“The sacrifices we are making point us to the path of solidarity and brotherhood among all human beings without distinction.”
Furthermore, we must prepare and transform “our resilience into a momentous opportunity that persuades us, once and for all, of the need to let go of an individualistic lifestyle, inhospitable and unaffected by the very ties that bind: emotional, economic, political and institutional”, Paglia continued.
The President of the Pontifical Academy for Life also criticised sharply those who resign themselves to the fact that older people will die from Covid-19 with what he called their “delusional” ideas about there being a section of society that can be “discarded”.
“Dignity is ageless”, Paglia insisted, also expressing his support for the continued opening of churches during the virus outbreak.
Closing churches at this time even for private prayer “would be like closing pharmacies and hospitals. Of course, all established norms must be rigorously respected, perhaps also with timetables”, Paglia explained, adding that the fact that churches continue to open their doors can be a “sign that the beyond is open, not closed”.
– Lourdes shrine in France shutters for first time in history
In other coronavirus-related news today, and for the first time since it opened, the Shrine of Our Lady of Lourdes in France will temporarily close its gates from midday today, March 17.
This closure is in adherence to the measures taken by the French government to curtail the spread of coronavirus in the country.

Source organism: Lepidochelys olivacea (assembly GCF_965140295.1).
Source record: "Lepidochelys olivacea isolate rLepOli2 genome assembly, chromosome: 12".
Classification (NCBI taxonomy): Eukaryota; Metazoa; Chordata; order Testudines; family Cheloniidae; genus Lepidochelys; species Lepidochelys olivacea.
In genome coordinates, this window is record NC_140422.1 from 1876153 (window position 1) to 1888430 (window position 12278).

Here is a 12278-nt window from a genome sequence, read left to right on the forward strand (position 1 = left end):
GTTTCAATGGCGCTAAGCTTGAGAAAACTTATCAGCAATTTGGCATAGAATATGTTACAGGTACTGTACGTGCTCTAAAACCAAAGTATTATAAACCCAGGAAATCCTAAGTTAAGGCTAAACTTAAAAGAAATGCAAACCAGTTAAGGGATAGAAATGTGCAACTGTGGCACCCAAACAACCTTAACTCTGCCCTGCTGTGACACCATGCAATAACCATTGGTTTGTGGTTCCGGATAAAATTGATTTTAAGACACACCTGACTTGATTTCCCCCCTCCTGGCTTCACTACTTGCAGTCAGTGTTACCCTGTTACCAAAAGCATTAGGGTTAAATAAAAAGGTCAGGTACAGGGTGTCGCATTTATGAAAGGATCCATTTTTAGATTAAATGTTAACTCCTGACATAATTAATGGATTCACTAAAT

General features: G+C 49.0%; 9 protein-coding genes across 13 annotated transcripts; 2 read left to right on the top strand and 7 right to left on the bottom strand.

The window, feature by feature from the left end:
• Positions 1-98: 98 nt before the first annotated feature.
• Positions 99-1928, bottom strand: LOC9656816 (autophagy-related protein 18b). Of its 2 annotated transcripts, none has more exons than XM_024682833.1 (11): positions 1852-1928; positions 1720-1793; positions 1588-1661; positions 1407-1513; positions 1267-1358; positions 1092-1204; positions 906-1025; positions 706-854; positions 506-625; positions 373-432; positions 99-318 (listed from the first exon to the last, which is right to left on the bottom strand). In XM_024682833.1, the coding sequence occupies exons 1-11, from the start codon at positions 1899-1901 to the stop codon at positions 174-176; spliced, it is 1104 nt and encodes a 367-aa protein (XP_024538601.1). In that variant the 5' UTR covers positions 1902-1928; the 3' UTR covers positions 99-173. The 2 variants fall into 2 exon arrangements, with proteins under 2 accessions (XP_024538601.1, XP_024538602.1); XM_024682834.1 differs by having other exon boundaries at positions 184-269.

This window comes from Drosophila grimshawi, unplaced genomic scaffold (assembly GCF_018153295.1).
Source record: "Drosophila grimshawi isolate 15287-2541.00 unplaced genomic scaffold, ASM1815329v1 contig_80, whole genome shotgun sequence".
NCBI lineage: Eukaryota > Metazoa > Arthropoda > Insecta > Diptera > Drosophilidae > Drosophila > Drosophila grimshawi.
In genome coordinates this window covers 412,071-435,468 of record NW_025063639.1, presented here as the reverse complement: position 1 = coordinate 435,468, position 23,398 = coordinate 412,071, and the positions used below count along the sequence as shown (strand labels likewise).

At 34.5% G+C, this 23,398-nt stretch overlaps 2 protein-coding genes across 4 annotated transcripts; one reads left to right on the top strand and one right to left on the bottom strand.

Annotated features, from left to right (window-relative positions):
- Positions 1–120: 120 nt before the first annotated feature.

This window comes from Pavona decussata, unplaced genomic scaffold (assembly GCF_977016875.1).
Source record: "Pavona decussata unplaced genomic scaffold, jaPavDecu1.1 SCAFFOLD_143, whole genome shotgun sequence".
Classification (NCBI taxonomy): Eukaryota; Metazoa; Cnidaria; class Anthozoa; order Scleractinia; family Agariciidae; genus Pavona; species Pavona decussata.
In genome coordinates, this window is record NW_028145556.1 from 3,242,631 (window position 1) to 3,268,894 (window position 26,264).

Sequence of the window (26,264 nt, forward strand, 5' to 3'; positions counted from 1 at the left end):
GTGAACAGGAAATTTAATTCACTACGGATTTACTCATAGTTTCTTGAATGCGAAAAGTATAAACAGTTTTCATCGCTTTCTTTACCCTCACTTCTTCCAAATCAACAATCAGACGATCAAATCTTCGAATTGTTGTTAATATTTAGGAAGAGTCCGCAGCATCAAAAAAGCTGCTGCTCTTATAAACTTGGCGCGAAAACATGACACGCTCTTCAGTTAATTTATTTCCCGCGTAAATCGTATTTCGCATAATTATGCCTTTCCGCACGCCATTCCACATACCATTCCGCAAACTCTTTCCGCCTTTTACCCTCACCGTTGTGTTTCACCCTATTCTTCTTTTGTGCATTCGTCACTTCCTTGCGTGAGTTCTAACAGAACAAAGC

France presently has over 6,500 confirmed cases of coronavirus infection.
The Shrine’s website had already announced on 28 February that “as a precaution, the pools have been closed until further notice”.
The Rector of the Shrine, Olivier Ribadeau Dumas made the announcement of the closure through a message published on Twitter.
“For the first time in its history, the shrine will close its doors for some time,” he announced.
Prior to this announcement, in an interview after a meeting with Jean-Baptist Lemoyne, the Secretary of State for tourism on 12 March, Dumas insisted that the shrine will remain “a place of prayer” in spite of the trying times. He also invited the faithful to continue to send in their prayer intentions.
In spite of the temporary closure, the shrine’s 30 chaplains will begin today a special novena to Our Lady to pray for the world. It will be broadcast live from the grotto of the apparition. Prayers offered at the shrine can be accessed via the live Lourdes TV page on the shrine website.
In 1858, the Blessed Mother appeared to St. Bernadette Soubirous (1844 – 1879) in Lourdes, France, in eighteen separate apparitions. The site was quickly recognized as a holy place of prayer and healing.
Today, it attracts roughly 6 million pilgrims annually.
Pope Benedict visited Lourdes in September 2008 on the occasion of the 150th anniversary of the apparitions. Just 4 year before that, his predecessor, Pope Saint John Paul II visited the Shrine, during the last year of his life.
(With reporting by Vatican News)